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May 4, 2005, 2:38:51 PM5/4/05
to Perl6 Language List
Aaron Sherman wrote:
> Squint harder ;-)

I'm trying!


> If we agree that the first say should print 7, then we must conclude
> that either we've changed the value of undef to 7, or we've created a
> circular reference.

In my view of refs 7 is printed, indeed. But I've difficulty to understand
what you mean with "the value of undef". Undefinedness to me is the absence
of value. But as Larry argues, actual values that are some kind of soft or
weak exception are very usefull because they just travel along the flow of
control instead of disrupting it. Both exception and undef carry information
of what could not be achieved. I like that view, too. In that sense I'm
speaking of undef values like I speak of an integer value.

I think we agree that references are a level of indirection.
We also agree that variables are names that allow us to get
at---and here I think our views diverge---a box, cell or container
for values. So after resolving a name, we always have one level of
indirection from the cell to the value. To me a referencial value
is just such a thing without an entry in a namespace or symbol table.

And yes, Juerd and I have fundamentally different opinions of what
has got identity. To me only values can be identical. Cells are an
implementation vehicle to handle values.


> If we do not agree that the first say prints 7, then we have more
> fundamental differences of understanding about how P5 works to figure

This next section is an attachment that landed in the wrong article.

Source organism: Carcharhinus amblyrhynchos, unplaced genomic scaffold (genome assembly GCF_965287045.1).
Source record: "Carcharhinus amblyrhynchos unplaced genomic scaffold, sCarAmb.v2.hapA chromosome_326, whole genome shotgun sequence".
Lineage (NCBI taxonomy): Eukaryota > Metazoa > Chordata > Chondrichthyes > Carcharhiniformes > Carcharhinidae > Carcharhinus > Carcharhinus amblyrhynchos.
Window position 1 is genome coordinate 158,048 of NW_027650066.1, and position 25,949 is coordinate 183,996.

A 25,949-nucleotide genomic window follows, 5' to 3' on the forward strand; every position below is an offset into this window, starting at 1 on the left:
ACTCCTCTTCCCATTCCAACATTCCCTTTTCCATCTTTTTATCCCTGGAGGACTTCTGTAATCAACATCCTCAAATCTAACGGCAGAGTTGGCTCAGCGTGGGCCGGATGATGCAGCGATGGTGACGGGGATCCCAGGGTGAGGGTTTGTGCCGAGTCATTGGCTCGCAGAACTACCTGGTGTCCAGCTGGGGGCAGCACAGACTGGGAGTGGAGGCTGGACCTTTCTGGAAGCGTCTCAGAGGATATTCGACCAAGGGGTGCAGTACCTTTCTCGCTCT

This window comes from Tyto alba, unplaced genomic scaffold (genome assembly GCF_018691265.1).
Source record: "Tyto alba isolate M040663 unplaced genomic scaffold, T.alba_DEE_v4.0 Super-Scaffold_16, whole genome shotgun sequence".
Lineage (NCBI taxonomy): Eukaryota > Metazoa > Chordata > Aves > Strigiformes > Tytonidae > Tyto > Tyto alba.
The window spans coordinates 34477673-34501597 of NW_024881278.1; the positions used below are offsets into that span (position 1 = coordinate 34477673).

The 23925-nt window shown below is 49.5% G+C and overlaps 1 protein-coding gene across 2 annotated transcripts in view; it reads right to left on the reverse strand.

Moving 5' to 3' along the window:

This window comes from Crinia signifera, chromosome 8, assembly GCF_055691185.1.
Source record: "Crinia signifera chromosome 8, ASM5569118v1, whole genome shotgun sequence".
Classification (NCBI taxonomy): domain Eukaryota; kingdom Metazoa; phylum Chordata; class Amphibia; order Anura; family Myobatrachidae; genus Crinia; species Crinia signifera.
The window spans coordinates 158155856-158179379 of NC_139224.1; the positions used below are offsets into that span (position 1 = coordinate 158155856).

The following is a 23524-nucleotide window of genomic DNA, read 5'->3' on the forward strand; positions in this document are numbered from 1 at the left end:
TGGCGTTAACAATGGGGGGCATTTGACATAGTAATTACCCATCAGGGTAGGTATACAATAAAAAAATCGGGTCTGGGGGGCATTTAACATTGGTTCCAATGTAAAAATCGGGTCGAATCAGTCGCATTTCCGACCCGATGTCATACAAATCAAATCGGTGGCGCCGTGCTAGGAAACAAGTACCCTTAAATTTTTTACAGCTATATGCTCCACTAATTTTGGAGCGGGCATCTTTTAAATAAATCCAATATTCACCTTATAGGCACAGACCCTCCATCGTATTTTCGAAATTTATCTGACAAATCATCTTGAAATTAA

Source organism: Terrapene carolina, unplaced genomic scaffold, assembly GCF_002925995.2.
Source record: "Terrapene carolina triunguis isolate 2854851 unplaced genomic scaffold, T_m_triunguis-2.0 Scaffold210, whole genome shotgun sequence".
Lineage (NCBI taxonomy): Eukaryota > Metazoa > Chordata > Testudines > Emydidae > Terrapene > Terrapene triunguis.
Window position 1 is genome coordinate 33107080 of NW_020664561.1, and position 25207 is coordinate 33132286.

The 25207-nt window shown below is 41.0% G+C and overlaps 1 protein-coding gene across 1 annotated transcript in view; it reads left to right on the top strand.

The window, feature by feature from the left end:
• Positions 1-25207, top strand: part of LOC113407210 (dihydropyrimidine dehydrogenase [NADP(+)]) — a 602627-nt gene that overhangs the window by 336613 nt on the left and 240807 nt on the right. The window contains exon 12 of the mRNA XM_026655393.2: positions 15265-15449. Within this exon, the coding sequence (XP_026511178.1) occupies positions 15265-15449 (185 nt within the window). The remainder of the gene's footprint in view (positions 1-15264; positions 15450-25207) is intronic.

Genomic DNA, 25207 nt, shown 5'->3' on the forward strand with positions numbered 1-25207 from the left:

> out before we can agree on how P6 should work.

I'm not argueing how Perl 5 works. My concern is about defining pratical
and usefull semantics for Perl 6. But as I said, I don't consider myself
authoritative. And I'm sorry, that I said "the right thing" when I meant
"avoid circular refs".

Regards,
--
TSa (Thomas Sandlaß)

David Storrs

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May 6, 2005, 11:39:32 PM5/6/05
to Thomas Sandlaß, Perl6 Language List

On May 4, 2005, at 2:38 PM, Thomas Sandlaß wrote:

> Aaron Sherman wrote:
>> If we agree that the first say should print 7, then we must conclude
>> that either we've changed the value of undef to 7, or we've created a
>> circular reference.
>
> In my view of refs 7 is printed, indeed. But I've difficulty to
> understand
> what you mean with "the value of undef". Undefinedness to me is the
> absence
> of value.

In Perl (5 and 6) there is actually a value, 'undef'. That value can
be stored in variables, just like any other value. There is no real
fundamental difference between '7', 'foo', and 'undef'...they are all
values (although each has a slightly different set of meaningful
operations). As a community, we have decided that 'undef' means
something like "I don't know what this value is" and the perl engine
enforces that, but there is nothing implicit about undef that requires
it to mean that.


> I think we agree that references are a level of indirection.
> We also agree that variables are names that allow us to get
> at---and here I think our views diverge---a box, cell or container
> for values. So after resolving a name, we always have one level of
> indirection from the cell to the value. To me a referencial value
> is just such a thing without an entry in a namespace or symbol table.

Not quite. *values* never have entries in a namespace or symbol
table...e.g., there is no symbol table that stores
1,2,3...100000000000000, etc. You don't say "$x + number::integer::7"
in order to add 7 to $x. A reference is a value, just like an integer
or a string. It does not have a symbol table entry. It is, instead,
stored in a container. Containers that have names are called
"variables", containers that do not have names are (surprisingly
enough) "anonymous". So, in Perl 5, "$x = [ 1 ];" creates a reference
(a value) to an anonymous array (a nameless container) containing the
literal number 1 (a value) and stores it in $x (a named container).

So, if you want, you can say that $x is a single level of indirection
to get to its value...but, in the example above, its value is [ 1 ],
not 1. Therefore, you have another layer of indirection. The name
doesn't tell you anything about how many layers of indirection you're
going to get.